Andrew Garfield, Mahershala Ali, Ruth Negga, and five others received their first-ever acting nominations for 2017. While these actors are new to the Academy Awards, you may recognize them from their earlier work.
Several people are hunted by a cruel serial killer who kills his victims in their dreams. While the survivors are trying to find the reason for being chosen, the murderer won't lose any chance to kill them as soon as they fall asleep.
There is panic throughout the nation as the dead suddenly come back to life. The film follows a group of characters who barricade themselves in an old farmhouse in an attempt to remain safe from these flesh eating monsters.
Following an ever-growing epidemic of zombies that have risen from the dead, two Philadelphia S.W.A.T. team members, a traffic reporter, and his television executive girlfriend seek refuge in a secluded shopping mall.
En route to visit their grandfather's grave (which has apparently been ritualistically desecrated), five teenagers drive past a slaughterhouse, pick up (and quickly drop) a sinister hitch-hiker, eat some delicious home-cured meat at a roadside gas station, before ending up at the old family home... where they're plunged into a never-ending nightmare as they meet a family of cannibals who more than make up in power tools what they lack in social skills... Written by
Michael Brooke <firstname.lastname@example.org>
Surprisingly, this film is one of the least bloodiest horror films of all time. This is because Tobe Hooper intended to make the movie for a "PG" rating, by keeping violence moderate, language mild, and having most of the horror implied offscreen rather than shown in great detail onscreen. However, this plan had actually backfired, and made the film even more horrifying. Because despite cutting and repeated submissions, the Ratings Board insisted on an "X" rating, and it wasn't until the film received the "R" rating when Hooper gave up and released it. Hooper had a similar ratings problem with the sequel. See more »
The blood the hitchhiker smears on the van is gone in the long shot a few seconds later. See more »
The film which you are about to see is an account of the tragedy which befell a group of five youths, in particular Sally Hardesty and her invalid brother, Franklin. It is all the more tragic in that they were young. But, had they lived very, very long lives, they could not have expected nor would they have wished to see as much of the mad and macabre as they were to see that day. For them an idyllic summer afternoon drive became a nightmare. The events of that day were to lead to ...
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Opening credits prologue: The film which you are about to see is an account of the tragedy which befell a group of five youths, in particular Sally Hardesty and her invalid brother, Franklin. It is all the more tragic in that they were young. But, had they lived very, very long lives, they could not have expected nor would they have wished to see as much of the mad and macabre as they were to see that day. For them an idyllic summer afternoon drive became a nightmare.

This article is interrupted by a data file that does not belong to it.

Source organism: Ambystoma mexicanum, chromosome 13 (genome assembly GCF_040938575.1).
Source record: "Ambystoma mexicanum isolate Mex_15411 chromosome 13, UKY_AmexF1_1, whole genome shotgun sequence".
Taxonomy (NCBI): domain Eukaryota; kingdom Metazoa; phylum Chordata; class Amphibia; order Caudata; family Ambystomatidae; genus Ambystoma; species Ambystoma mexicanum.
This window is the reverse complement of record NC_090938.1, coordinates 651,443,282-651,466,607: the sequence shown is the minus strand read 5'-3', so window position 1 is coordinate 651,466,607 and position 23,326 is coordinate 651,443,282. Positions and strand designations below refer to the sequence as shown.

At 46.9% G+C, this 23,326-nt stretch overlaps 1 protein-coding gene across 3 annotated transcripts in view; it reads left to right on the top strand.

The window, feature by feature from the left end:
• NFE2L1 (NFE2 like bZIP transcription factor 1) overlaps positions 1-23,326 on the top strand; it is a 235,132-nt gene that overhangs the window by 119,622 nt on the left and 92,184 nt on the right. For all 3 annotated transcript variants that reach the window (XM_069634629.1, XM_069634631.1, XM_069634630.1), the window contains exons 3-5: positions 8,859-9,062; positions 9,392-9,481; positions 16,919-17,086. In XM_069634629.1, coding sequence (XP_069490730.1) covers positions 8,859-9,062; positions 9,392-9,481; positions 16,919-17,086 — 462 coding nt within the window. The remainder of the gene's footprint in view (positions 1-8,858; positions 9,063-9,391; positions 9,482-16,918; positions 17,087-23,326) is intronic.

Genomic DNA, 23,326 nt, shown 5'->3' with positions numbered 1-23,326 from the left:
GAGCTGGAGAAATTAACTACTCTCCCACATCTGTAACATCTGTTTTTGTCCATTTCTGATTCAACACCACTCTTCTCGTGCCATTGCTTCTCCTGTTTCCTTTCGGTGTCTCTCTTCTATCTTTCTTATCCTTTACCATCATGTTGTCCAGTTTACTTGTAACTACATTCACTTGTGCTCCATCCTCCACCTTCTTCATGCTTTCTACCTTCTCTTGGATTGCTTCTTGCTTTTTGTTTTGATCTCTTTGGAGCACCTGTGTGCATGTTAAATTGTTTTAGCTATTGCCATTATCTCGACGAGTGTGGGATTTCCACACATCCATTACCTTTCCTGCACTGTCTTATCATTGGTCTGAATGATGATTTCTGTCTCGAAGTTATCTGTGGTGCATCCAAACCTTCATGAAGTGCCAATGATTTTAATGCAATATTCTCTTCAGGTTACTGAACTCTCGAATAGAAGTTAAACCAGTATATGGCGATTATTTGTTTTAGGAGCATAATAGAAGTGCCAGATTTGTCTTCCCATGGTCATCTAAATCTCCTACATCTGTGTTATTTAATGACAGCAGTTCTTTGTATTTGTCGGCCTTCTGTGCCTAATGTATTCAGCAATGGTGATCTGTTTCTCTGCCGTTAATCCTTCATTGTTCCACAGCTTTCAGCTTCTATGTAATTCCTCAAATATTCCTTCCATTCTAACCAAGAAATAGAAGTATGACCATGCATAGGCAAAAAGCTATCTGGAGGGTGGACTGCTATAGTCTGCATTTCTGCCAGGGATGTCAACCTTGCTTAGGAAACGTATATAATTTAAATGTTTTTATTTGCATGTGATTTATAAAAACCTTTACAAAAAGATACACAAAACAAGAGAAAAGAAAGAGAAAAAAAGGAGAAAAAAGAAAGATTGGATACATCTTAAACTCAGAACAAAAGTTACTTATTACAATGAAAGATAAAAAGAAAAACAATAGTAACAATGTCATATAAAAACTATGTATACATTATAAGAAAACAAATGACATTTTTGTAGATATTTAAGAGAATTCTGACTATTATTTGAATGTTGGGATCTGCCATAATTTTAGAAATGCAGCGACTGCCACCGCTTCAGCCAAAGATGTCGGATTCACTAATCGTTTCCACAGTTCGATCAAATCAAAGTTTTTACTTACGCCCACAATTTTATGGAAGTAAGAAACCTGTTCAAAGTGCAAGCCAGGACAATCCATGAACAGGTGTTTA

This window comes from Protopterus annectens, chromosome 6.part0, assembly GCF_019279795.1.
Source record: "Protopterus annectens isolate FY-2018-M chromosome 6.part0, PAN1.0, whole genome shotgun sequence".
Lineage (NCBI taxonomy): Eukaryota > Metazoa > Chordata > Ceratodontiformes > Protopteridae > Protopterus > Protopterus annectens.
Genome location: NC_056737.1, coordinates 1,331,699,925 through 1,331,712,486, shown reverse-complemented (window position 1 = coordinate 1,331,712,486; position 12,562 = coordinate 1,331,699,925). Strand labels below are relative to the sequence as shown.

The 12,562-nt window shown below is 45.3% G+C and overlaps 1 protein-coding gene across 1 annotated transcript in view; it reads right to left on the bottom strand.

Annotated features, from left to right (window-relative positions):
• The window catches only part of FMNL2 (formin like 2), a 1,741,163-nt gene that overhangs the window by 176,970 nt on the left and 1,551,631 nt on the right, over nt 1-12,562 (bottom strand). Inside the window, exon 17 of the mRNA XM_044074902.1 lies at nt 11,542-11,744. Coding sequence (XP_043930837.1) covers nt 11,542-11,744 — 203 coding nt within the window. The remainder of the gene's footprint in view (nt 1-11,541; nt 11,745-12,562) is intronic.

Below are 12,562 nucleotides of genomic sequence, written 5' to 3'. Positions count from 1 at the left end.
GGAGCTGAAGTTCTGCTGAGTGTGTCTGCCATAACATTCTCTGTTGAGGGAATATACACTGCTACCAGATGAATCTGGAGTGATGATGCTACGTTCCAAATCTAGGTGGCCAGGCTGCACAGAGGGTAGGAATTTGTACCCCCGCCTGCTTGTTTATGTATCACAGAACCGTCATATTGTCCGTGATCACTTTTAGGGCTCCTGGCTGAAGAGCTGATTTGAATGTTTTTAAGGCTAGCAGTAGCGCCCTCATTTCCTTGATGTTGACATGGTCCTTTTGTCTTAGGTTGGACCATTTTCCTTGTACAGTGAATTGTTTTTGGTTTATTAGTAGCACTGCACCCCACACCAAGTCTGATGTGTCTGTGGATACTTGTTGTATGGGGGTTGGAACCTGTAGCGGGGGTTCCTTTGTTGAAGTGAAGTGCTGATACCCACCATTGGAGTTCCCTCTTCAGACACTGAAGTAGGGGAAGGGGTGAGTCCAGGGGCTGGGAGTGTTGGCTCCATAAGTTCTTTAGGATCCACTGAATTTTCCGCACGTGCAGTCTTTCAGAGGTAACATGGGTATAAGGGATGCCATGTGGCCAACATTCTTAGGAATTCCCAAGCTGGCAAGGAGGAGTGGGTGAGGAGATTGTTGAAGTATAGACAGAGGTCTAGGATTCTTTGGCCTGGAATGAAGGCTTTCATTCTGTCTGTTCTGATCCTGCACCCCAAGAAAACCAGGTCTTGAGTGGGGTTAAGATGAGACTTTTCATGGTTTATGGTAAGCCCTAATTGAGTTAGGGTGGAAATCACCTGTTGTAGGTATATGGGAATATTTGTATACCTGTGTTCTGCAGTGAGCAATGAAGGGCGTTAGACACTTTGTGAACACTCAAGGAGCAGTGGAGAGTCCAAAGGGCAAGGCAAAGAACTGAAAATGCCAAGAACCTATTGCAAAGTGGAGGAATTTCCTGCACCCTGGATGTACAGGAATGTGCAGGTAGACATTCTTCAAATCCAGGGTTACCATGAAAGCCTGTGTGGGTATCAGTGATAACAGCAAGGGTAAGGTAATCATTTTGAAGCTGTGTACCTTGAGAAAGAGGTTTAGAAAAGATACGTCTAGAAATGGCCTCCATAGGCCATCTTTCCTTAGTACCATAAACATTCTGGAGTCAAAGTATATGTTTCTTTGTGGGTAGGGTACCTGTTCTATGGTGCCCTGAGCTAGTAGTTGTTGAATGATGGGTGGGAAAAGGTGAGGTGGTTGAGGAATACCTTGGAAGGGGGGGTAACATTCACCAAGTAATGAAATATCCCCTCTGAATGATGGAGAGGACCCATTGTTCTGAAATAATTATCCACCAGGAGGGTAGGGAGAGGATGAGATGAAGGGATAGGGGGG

The events of that day were to lead to the discovery of one of the most bizarre crimes in the annals of American history, The Texas Chain Saw Massacre.
The (original) Texas Chainsaw Massacre, is without a doubt in my mind, the most impressive horror film to date. No other horror film stays with you in the same way. You feel not only fearful for the characters, but at times feel afraid for your own safety. The natural lighting and loose, improvised acting style creates a strong sense of reality that no other horror film can possibly achieve. Under a thin layer of dated aesthetics (1973 style of dress) lies the most dangerous, horrifying and psychotic world ever committed to script or screen. As the first of its kind, this movie set the mold for the modern horror film, though none were ever to realize any comparable distinction. It gave birth to the "slasher" genre (for better or for worse) . It is also one of few timeless films that has managed to combine horror and avant-garde styles, successfully. Unlike its remake, this one is more of an exercise in minimalism and simplicity (think even Dogme). The expert subtlety of the filmmakers; Tobe Hooper (writer/director), Kim Henkel (co-writer) and Daniel Pearl (cinematographer) results more in
psychological terror than in gore. The air-tight script, jarring realism and attention to detail are unparalleled in practically any film, horror or otherwise. And last, but by far not the least Marylin Burns PHENOMENAL performance is the only in cinematic history (a close second by that of Shelly Duvall in The Shining) that evokes such a nature of desperate and primal fear. You truly believe in every single one of her screams that her life is hanging by a single, thin thread.
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